Prostrate Knotweed


knotweed, knot-grass, ninety-knot, bird's-tongue, cow-grass, goose-grass, stone-grass, pink-weed, mat-grass, door-weed, bird-grass, way-grass

Polygonum aviculare

Prostrate knotweed is a supreme indicator weed. Knotweed is the earliest germinating of all the summer annual weeds. Due to its early germination timing, knotweed is able to claim resources and invade damaged areas before other desirable grasses begin to grow. Prostrate knotweed is commonly associated with soil compaction and can be seen in gravel roadbeds, sidewalk edges, crevices, paths and other high-traffic areas (like in front of soccer goals). When knotweed germinates in March is often resembles grass and can offer some false hope that those damaged areas are spontaneously repairing themselves where the snowplow missed the sidewalk. The root system of prostrate knotweed is extremely fine and can mine even the most compacted soils. Prostrate knotweed produces very diminutive pinkish-white flowers in the axils of the leaves and reproduces by seed. Once established, knotweed is very difficult to remove with most herbicides.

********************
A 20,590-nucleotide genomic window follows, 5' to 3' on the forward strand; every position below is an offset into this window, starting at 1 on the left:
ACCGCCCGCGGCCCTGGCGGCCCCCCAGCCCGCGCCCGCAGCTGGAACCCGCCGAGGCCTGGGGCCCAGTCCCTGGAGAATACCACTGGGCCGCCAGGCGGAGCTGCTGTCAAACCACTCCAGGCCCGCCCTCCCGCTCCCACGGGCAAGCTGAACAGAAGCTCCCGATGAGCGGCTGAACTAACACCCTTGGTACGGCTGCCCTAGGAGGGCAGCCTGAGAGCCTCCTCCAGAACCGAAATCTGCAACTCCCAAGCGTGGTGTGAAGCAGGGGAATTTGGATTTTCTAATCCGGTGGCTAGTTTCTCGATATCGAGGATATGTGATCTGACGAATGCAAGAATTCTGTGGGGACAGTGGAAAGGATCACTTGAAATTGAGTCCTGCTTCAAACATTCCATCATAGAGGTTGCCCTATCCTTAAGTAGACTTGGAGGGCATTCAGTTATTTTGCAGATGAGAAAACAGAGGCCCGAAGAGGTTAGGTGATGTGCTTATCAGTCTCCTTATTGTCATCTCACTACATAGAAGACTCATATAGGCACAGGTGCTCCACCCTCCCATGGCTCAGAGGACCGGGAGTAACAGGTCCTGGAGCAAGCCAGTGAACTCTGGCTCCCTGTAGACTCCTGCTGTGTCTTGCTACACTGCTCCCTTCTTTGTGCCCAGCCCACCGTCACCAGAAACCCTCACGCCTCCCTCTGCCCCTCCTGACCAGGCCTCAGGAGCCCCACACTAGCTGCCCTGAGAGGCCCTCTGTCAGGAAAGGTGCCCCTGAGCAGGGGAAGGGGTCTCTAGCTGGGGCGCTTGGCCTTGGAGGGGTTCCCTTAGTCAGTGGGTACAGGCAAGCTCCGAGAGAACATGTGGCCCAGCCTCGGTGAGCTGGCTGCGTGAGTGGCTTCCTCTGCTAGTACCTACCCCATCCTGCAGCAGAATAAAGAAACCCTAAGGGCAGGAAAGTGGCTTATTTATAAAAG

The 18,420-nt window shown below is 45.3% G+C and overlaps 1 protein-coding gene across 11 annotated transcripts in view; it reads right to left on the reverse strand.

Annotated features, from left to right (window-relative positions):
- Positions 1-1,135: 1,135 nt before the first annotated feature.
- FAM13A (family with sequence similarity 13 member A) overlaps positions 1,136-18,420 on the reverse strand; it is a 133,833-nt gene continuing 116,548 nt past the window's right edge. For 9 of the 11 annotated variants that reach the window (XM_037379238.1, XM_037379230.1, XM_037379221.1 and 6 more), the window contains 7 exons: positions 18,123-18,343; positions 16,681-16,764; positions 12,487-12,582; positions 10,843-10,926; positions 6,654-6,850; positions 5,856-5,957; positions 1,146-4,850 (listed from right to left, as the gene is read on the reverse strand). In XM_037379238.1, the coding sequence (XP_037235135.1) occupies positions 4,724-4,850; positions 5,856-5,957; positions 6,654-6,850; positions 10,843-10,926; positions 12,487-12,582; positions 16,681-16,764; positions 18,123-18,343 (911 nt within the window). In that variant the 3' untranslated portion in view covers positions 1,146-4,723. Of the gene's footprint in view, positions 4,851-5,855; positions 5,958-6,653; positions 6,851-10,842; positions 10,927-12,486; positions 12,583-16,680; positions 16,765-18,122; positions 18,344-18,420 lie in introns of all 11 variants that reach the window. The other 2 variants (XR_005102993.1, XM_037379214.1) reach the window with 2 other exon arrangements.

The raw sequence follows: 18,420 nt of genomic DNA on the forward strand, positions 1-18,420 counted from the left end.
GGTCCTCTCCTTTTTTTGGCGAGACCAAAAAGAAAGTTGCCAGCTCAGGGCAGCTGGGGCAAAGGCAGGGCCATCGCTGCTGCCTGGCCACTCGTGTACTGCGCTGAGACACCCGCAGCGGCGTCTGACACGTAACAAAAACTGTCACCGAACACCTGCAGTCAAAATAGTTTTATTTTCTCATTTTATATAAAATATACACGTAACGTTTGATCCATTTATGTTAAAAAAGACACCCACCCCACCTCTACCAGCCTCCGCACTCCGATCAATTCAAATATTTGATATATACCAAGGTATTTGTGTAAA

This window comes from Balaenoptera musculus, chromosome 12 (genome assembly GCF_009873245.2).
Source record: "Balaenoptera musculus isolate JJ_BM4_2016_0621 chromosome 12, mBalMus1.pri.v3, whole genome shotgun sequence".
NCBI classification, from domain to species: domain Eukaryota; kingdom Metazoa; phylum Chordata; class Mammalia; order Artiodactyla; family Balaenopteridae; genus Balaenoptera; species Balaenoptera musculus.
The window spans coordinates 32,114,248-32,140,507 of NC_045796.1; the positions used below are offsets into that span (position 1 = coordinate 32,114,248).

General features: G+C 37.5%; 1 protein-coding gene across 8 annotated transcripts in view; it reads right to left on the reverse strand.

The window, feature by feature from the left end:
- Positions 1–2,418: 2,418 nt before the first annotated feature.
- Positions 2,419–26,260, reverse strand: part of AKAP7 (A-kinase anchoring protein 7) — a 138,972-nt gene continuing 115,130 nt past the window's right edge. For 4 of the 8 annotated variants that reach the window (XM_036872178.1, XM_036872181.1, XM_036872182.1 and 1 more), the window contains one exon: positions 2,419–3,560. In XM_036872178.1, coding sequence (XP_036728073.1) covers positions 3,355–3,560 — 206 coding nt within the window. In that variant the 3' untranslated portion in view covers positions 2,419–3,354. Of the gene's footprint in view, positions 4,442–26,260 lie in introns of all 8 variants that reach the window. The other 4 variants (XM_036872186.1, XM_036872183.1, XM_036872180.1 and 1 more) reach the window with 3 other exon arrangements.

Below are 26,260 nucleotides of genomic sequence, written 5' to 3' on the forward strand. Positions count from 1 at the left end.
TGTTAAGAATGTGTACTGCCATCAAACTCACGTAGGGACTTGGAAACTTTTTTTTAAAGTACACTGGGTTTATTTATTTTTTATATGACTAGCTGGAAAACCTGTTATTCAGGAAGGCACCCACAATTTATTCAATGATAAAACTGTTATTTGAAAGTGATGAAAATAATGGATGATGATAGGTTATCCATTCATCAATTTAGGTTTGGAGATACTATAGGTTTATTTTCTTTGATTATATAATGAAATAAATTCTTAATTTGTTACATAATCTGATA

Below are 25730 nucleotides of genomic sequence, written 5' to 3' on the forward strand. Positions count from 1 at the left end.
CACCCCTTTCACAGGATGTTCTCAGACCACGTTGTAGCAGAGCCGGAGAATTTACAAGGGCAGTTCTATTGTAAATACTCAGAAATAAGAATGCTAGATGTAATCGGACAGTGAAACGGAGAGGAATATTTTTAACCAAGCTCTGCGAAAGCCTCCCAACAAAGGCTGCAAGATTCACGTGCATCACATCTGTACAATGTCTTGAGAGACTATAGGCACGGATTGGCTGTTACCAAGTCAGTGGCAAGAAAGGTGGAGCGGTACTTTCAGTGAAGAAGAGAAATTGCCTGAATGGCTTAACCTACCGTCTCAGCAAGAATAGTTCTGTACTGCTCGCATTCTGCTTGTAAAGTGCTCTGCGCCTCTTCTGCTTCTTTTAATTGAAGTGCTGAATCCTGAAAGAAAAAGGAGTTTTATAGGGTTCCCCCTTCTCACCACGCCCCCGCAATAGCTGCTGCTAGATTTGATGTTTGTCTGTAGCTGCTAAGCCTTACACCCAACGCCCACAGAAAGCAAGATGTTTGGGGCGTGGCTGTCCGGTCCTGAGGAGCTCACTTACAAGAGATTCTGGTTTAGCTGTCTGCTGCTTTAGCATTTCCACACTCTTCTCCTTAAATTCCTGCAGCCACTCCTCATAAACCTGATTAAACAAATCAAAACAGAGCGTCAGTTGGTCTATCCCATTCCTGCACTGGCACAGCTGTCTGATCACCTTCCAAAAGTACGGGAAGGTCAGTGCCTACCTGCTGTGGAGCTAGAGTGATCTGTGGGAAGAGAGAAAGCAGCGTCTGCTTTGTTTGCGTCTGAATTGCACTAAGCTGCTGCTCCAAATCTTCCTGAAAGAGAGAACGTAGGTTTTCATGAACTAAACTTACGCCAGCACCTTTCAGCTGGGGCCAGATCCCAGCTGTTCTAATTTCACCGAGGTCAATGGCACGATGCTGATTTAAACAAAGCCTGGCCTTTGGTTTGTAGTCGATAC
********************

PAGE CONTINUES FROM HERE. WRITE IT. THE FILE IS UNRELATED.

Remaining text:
• Crops Affected: turf


    As the poster child indicator weed, prostrate knotweed should always sound the alarm to look for soil compaction. Damaged areas will often 'spontaneously recover' in the spring only to later turn out to be knotweed. Relieving soil compaction is the key to improving turf vigor and limiting future populations of prostrate knotweed. It may also be prudent to protect areas along driveways and sidewalks with reflectors in the winter time (or stop using a 10-foot snow plow on an 8-foot sidewalk). Turf managers may want to consider using ropes, gates, or other methods of re-directing traffic in problem areas.

    Similar Species

    Prostrate knotweed can be casually confused with spotted (prostrate) spurge or common purslane. The leaves of purslane are very thick and shiny compared with the dull blue-green color of knotweed. Purslane also has red stems. Spotted spurge also forms mats, however, the leaves, stems and roots of spotted spurge will exude a milky white latex when damaged.